Gottfried August HOMILIUS (1714-1785)
Habe deine Lust an dem Herrn: Motets II
Track listing below review
Sirventes Berlin/Stefan Schuck
rec. October and November 2013, Christuskirche, Berlin
Texts and translations included
CARUS 83.266 [54:06]
Homilius’ time in Dresden has been conspicuously
well served by Carus of late. In this second volume devoted to his Motets
of Volume 1) – all written in that city, which seems to have
been far more receptive to the form than was Leipzig – listeners
are once again introduced to this intriguing composer who spanned older
and new forms of composition without ever losing his sense of individuality.
The motets, all written before 1770, are typical in one regard which
is that homophonic sections prove the dominant feature. Harmonies are
expressive but also very direct. There are fugues to demonstrate –
however modestly – Homilius’ technical expertise, and not
for nothing had he been a student of JS Bach. There are vocal solos,
some with substantial and taxing leaps. There are also three Latin motets
in a predominantly German language selection, which might seem odd,
but they represented the continuing Protestant Vesper tradition in Germany
and would have been heard in Leipzig in this fashion and at this time.
Yet it is the German motets that prove the most exciting. Habe deine
Lust an dem Herrn is an introit mass and a real virtuoso choral
display piece, redolent of the organ chorale in its amplitude but also
in the technical accomplishment it displays in layering voices. It inaugurates
a 54-minute programme of great richness and verve. The operatic divisions
to be encountered in Kommt her und sheet an die Wunder Gottes
where the two-part motet demands razor sharp articulation in the fugue,
also attest to near-glamorous extroversion of the writing. More sober,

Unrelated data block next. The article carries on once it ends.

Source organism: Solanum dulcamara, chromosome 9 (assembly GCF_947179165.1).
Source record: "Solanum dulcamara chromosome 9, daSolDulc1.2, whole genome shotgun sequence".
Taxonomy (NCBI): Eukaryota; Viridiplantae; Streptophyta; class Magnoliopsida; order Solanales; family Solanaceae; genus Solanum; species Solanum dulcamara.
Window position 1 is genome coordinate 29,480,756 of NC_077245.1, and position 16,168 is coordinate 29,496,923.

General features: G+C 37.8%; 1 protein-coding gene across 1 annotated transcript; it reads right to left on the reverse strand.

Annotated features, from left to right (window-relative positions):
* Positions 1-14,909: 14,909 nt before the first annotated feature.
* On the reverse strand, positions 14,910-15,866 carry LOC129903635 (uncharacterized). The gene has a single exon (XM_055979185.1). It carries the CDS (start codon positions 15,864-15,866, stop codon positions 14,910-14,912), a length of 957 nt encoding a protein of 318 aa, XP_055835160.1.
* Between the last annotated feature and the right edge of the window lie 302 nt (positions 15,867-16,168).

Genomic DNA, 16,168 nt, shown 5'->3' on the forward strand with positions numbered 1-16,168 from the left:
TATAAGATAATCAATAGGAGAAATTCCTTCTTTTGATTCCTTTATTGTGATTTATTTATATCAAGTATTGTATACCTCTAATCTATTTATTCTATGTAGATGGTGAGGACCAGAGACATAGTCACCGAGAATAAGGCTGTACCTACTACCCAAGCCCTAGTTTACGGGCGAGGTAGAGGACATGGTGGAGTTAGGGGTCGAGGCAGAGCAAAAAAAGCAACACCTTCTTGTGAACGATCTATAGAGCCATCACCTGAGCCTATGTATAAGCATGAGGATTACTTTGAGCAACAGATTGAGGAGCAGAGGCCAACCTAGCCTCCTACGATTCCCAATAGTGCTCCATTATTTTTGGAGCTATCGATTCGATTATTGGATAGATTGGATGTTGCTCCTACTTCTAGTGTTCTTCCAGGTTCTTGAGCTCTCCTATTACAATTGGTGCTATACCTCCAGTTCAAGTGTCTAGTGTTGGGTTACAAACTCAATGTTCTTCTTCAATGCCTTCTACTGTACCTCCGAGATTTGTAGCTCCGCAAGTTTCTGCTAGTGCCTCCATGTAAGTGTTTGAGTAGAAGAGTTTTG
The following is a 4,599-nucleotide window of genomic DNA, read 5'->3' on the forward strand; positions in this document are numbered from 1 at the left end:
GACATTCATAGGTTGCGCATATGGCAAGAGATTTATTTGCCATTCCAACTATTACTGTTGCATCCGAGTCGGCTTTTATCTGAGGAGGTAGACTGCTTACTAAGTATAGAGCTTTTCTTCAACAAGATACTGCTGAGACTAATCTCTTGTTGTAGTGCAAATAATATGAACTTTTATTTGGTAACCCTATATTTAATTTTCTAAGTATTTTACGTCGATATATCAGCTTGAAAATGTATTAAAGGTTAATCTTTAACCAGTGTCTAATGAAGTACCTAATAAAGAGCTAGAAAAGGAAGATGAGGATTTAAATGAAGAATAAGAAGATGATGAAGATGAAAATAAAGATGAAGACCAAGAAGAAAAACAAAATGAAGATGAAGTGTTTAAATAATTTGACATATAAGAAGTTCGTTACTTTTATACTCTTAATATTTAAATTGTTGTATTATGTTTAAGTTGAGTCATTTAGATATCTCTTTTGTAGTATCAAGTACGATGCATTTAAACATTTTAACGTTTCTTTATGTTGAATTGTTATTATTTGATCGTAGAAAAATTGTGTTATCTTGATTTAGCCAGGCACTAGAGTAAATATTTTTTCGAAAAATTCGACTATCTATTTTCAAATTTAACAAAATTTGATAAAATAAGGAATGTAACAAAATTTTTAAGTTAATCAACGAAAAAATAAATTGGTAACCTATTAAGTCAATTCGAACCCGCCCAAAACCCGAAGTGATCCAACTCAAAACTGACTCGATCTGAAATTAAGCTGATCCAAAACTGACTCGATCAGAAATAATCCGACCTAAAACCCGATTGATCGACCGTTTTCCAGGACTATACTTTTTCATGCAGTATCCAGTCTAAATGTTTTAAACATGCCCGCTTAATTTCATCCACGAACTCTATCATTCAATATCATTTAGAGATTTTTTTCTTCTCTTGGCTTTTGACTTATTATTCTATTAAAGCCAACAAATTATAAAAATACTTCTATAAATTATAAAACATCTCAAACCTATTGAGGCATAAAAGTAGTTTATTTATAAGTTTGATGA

however, is Brich dem Hungrigen dein Brot with its solo role,
and its absolute directness when it comes to amplifying text. The a
capella Magnificat in C belongs to the Saturday Vespers, a
most propitious time for Motet performance and Homilius’ example
marries elegance and refinement with vocal density.
One of the most impressive examples of Homilius’ adaptability
and rightness of expression is his funeral motet Die richtig für
sich gewandelt haben. This beautiful, lucid setting is cast in
several movements and sports chorale verses and an ‘aria’.
It remains unique in his output, deriving from an altogether older tradition.
Der Herr ist meine Stärke redresses the balance in favour of
joyfulness in settings.
Indeed joy and variety are the primary indices of this selection of
his motets. They are beautifully sung by Sirventes Berlin under their
director Stefan Schuck who has the knack of always finding the right-sounding
tempo, and of cultivating the right weight of expression throughout.
Once again the Christuskirche Berlin proves a perfect venue acoustically.
Indeed this Carus series continues to prove most impressive in restoring
Homilius’ works to the catalogue.
Habe deine Lust an dem Herrn, HoWV V.42 [4:11]
Kommt her und sheet an die Wunder Gottes, HoWV V.21 [3:36]
Brich dem Hungrigen dein Brot, HoWV V.3 [3:36]
Die Elenden sollen essen, HoWV V.10 [2:41]
Domine ad adiuvandum me, HoWV IV.1 [1:32]
Magnificat in C, HoWV IV.3 [9:31]
Deo dicamus gratias, HoWV IV.2 [1:00]
Ich will den Herrn loben, HoWV V.17 [3:01]
Mirhast du Arbeit gemacht, HoWV V.47 [3:37]
Dennoch bleib ich stets an dir, HoWV V.6 [4:13]
Die richtig für sich gewandelt haben, HoWV V.38 [3:42]
Lasset euch begnü gen, HoWV V.23 [2:13]
Wo ist ein solcher Gott, HoWV V.32 [2:38]
Der Herr ist meine Stärke, HoWV V.7 [5:01]
Siehe, des Herrn Auge siehet, HoWV V.52 [3:27]